Sunday Business Post
Sunday May 18th 2008
o Law change would affect Irish seeking abortions
by Susan Mitchell
Proposals to reform abortion laws in Britain could have major repercussions for the more than 6,000 Irish women who travel to Britain for terminations each year, according to the Irish Family Planning Association (IFPA).
An alliance of pro-life MPs, traditionalists and Catholic backbenchers want to reduce the time limit at which it is legal to have an abortion from 24 to 22weeks or less. Niall Behan, chief executive of the IFPA, said that any reduction in the time limit would have the greatest impact on women carrying foetuses with severe or fatal abnormalities.
Behan said that most women who decided to terminate their pregnancies did so before 20 weeks gestation, but that severe and fatal foetal abnormalities were often not detected until 18 or 19weeks into a pregnancy.
‘‘In those circumstances, women often have a further scan or a check to look at the options that may be available,’’ Behan said.
‘‘Any reduction in the time limit would only give a woman, or indeed a couple, a one-week window to make a decision. More time is needed under those circumstances and I would have grave fears that decisions would be rushed.”
Behan said that asylum seekers living in Ireland could also be affected, as he had come across a number of cases in which asylum seekers had difficulties securing papers to travel to Britain, meaning that they also presented relatively late for a termination.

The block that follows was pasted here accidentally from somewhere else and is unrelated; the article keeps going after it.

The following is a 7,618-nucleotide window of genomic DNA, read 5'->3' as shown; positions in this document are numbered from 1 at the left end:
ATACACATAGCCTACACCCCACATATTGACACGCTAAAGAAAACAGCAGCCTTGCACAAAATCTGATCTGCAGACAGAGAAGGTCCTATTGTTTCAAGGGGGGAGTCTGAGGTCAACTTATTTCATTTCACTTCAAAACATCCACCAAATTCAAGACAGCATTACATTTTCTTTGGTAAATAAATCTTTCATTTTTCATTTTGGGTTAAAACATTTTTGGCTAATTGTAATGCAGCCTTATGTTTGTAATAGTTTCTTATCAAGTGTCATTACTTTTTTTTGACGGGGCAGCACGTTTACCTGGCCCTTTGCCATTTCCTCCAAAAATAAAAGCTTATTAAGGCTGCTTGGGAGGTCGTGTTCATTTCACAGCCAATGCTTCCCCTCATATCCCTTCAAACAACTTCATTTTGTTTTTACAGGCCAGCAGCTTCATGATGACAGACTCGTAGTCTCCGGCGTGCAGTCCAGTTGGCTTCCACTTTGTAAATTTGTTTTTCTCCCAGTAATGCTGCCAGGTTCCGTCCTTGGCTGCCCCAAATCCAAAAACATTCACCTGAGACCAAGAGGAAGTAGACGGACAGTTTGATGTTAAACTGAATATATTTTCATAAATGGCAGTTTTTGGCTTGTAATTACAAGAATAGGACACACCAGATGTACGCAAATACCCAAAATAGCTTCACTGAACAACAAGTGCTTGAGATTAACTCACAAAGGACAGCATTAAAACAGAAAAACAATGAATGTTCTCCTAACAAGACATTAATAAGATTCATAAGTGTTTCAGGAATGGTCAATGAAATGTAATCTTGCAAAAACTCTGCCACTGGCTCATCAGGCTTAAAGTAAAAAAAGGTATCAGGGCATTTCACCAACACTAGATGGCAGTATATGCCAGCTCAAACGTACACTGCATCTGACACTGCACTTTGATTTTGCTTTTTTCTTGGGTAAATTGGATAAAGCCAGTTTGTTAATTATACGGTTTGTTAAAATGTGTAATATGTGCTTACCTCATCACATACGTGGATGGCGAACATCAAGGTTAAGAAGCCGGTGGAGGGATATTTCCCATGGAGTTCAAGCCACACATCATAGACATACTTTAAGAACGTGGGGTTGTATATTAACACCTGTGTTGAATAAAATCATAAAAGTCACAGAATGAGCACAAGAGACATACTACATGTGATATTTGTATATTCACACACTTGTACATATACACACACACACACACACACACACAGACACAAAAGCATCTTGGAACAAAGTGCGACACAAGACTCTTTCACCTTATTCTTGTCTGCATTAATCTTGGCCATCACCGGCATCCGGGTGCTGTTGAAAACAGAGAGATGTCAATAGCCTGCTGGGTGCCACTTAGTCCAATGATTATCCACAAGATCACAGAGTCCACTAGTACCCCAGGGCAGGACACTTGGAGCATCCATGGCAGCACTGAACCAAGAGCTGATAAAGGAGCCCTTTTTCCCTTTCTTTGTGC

Anti-abortion activists argue that Britain has an excessively late cut-off point for abortion. Two-thirds of EU countries have a time limit lower than the British one, with some banning abortion after 12 weeks’ gestation.
Abortion reform forms part of the Human Fertilisation and Embryology Bill, which is due to be discussed in detail by British politicians tomorrow and Tuesday.
Those MPs in favour of restricting abortion are planning to table amendments that would fix the time limit at anything between 13 and 22 weeks. Pro-life MPs will also attempt to introduce ‘‘informed consent’’ legislation, which has been implemented in 26 other countries around the world. This means that women seeking a termination would be advised to reflect on their decision and given information about the potential risks.
Gordon Brown, the British prime minister, has said that he will vote against any proposals to reduce the 24-week limit.
However, Brown has been forced to grant a free vote on many of the measures, after being faced with a rebellion by dozens of MPs and at least three cabinet members. That means they do not have to vote in accordance with party lines.
The bill also includes measures that will allow the creation of hybrid human-animal embryos and the use of embryo screening to produce so-called ‘saviour siblings’.